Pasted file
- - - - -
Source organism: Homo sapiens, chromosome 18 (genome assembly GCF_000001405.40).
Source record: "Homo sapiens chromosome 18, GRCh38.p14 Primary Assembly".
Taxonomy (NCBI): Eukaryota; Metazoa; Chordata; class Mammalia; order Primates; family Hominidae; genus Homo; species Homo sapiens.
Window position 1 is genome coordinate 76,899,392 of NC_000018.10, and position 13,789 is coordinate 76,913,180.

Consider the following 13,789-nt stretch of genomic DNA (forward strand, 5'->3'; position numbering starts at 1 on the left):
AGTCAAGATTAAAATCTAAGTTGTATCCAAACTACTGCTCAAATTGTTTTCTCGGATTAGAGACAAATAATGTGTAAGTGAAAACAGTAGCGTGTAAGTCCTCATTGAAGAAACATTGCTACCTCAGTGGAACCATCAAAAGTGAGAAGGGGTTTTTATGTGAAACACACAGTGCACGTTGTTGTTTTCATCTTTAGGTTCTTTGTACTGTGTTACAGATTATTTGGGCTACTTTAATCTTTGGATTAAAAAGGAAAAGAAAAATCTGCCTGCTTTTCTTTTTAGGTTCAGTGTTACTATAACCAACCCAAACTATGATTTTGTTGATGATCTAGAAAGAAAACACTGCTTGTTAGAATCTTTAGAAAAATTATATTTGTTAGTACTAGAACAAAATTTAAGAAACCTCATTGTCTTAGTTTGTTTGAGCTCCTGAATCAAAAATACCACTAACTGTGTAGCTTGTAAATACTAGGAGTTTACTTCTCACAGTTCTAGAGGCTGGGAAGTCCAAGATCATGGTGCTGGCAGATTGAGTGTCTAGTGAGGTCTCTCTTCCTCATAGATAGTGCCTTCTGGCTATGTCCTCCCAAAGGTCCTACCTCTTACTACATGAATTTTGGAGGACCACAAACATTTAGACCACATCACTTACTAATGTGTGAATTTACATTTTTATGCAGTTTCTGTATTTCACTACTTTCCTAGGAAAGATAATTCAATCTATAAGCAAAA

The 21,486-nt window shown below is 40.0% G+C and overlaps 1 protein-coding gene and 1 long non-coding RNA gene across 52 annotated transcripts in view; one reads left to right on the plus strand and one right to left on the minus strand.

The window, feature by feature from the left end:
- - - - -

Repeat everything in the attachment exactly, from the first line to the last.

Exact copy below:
Source organism: Homo sapiens, chromosome 18 (genome assembly GCF_000001405.40).
Source record: "Homo sapiens chromosome 18, GRCh38.p14 Primary Assembly".
Taxonomy (NCBI): Eukaryota; Metazoa; Chordata; class Mammalia; order Primates; family Hominidae; genus Homo; species Homo sapiens.
Window position 1 is genome coordinate 76,899,392 of NC_000018.10, and position 13,789 is coordinate 76,913,180.

Consider the following 13,789-nt stretch of genomic DNA (forward strand, 5'->3'; position numbering starts at 1 on the left):
AGTCAAGATTAAAATCTAAGTTGTATCCAAACTACTGCTCAAATTGTTTTCTCGGATTAGAGACAAATAATGTGTAAGTGAAAACAGTAGCGTGTAAGTCCTCATTGAAGAAACATTGCTACCTCAGTGGAACCATCAAAAGTGAGAAGGGGTTTTTATGTGAAACACACAGTGCACGTTGTTGTTTTCATCTTTAGGTTCTTTGTACTGTGTTACAGATTATTTGGGCTACTTTAATCTTTGGATTAAAAAGGAAAAGAAAAATCTGCCTGCTTTTCTTTTTAGGTTCAGTGTTACTATAACCAACCCAAACTATGATTTTGTTGATGATCTAGAAAGAAAACACTGCTTGTTAGAATCTTTAGAAAAATTATATTTGTTAGTACTAGAACAAAATTTAAGAAACCTCATTGTCTTAGTTTGTTTGAGCTCCTGAATCAAAAATACCACTAACTGTGTAGCTTGTAAATACTAGGAGTTTACTTCTCACAGTTCTAGAGGCTGGGAAGTCCAAGATCATGGTGCTGGCAGATTGAGTGTCTAGTGAGGTCTCTCTTCCTCATAGATAGTGCCTTCTGGCTATGTCCTCCCAAAGGTCCTACCTCTTACTACATGAATTTTGGAGGACCACAAACATTTAGACCACATCACTTACTAATGTGTGAATTTACATTTTTATGCAGTTTCTGTATTTCACTACTTTCCTAGGAAAGATAATTCAATCTATAAGCAAAA

The 21,486-nt window shown below is 40.0% G+C and overlaps 1 protein-coding gene and 1 long non-coding RNA gene across 52 annotated transcripts in view; one reads left to right on the plus strand and one right to left on the minus strand.

The window, feature by feature from the left end: